Ethnic Groups and the State
First published in 1985, Ethnic Groups and the State examines the effects of the state, its official ideologies, its structural forms and its specific policies upon the formation of ethnic identity. It is argued that the formation of ethnic identity is viewed as a process that involves three sets of struggles. One takes place within the ethnic group itself for control over its material and symbolic resources. The second takes place between ethnic groups, as a competition for rights, privileges, and available resources. The third takes place between the state and the groups that dominate it on the one hand and the population that inhabits its territory on the other. This issue is viewed both from a historical and contemporary political standpoint, and the impact of ethnic issues in a wide range of cultures is assessed. This book will be of interest to students of history, sociology, political science and ethnic studies.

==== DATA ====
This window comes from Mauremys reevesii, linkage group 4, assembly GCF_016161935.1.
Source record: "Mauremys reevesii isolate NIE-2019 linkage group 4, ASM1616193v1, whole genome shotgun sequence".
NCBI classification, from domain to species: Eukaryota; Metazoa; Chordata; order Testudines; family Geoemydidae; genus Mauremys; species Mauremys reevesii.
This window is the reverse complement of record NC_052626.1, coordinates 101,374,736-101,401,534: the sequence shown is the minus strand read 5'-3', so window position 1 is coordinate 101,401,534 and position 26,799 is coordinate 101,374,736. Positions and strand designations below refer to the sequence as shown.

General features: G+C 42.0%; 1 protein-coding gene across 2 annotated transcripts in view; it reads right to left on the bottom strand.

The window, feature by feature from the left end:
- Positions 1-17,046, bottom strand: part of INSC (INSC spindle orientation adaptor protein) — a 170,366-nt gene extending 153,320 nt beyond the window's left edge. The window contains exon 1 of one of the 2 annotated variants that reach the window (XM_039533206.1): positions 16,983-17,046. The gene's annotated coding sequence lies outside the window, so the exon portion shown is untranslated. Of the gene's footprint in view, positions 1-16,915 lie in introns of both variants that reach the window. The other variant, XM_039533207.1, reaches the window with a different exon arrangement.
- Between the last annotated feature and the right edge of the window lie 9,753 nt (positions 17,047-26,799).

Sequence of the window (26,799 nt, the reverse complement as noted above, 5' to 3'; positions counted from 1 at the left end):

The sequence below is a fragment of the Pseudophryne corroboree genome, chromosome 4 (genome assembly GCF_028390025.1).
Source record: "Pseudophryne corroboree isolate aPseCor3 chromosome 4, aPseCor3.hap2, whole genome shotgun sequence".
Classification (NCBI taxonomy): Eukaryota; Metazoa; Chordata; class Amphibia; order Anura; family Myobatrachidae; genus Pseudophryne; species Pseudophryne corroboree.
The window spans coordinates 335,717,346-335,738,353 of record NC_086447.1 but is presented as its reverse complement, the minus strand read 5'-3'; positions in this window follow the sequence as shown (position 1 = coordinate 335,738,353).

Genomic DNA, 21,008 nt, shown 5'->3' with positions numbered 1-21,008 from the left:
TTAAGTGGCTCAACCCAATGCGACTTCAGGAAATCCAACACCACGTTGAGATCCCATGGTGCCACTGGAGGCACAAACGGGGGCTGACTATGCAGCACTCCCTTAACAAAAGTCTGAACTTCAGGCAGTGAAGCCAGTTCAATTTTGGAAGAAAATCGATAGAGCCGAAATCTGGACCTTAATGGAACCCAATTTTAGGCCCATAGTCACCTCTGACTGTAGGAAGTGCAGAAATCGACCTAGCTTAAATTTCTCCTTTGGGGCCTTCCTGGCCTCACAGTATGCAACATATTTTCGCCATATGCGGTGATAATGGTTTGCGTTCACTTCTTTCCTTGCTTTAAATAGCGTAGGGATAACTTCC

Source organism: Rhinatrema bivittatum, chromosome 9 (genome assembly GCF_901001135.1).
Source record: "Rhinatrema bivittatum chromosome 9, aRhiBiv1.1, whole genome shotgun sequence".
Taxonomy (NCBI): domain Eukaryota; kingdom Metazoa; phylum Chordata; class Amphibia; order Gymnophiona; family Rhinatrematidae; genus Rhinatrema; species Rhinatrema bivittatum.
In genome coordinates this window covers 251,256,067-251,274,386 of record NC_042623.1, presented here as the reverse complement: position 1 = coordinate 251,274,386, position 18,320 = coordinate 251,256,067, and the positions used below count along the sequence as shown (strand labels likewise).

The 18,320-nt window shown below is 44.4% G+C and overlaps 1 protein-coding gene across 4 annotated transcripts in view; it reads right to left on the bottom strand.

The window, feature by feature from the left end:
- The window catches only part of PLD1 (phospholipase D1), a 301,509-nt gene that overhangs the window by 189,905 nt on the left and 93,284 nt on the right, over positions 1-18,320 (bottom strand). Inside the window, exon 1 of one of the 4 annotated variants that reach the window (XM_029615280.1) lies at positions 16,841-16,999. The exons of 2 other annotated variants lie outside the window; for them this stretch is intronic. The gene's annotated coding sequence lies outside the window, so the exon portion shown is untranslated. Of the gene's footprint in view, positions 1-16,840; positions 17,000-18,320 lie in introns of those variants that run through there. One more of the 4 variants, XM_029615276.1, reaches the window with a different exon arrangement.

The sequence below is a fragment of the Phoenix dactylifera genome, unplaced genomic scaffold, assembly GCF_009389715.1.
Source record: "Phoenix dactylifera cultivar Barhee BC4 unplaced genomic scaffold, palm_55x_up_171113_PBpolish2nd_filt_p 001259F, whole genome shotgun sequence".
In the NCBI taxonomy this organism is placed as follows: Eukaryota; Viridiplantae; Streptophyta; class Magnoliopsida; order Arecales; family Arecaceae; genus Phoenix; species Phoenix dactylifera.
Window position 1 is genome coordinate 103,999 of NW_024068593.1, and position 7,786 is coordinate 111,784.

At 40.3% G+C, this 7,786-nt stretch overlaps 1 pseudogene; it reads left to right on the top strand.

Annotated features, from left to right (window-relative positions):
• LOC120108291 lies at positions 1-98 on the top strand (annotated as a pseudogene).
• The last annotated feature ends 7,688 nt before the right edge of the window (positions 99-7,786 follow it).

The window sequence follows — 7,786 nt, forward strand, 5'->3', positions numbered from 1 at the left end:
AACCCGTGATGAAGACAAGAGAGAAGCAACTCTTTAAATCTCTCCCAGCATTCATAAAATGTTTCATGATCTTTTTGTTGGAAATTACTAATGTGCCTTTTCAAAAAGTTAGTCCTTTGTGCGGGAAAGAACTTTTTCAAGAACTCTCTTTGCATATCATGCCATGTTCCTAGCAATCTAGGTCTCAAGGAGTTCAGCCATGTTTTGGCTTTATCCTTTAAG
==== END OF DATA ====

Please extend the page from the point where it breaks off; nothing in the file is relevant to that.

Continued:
List of Tables and Figures Notes on Contributors Preface 1. Ethnic Groups and the State Paul R. Brass 2. Ethnicity and the Colonial and Post-Colonial State in Africa Crawford Young 3. The Ethnicity Problem in a Multi-Ethnic National State: Continuity and Recasting of Ethnic Identity in the Ottoman State Kemal Karpat 4. Slovak Nationalism and the Hungarian State 1870-1910 David W. Paul 5. The Institutional Management of Cultural Diversity: An Analysis of the Yugoslav Experience Paul V. Warwick and Lenard J. Cohen 6. Castilians, Basques, and Andalusians: A Historical Comparison of Nationalism, "True" Ethnicity, and "False" Ethnicity Davydd J. Greenwood 7. Ethnic Conflict, Representation and the State in Belgium Maureen Covell 8. Legitimacy and the Institutionalisation of Ethnicity: Comparing South Africa Heribert Adam 9. Recent Government Attitudes Toward Indian Tribal Autonomy and Separatism in the United States Alvin J. Ziontz Index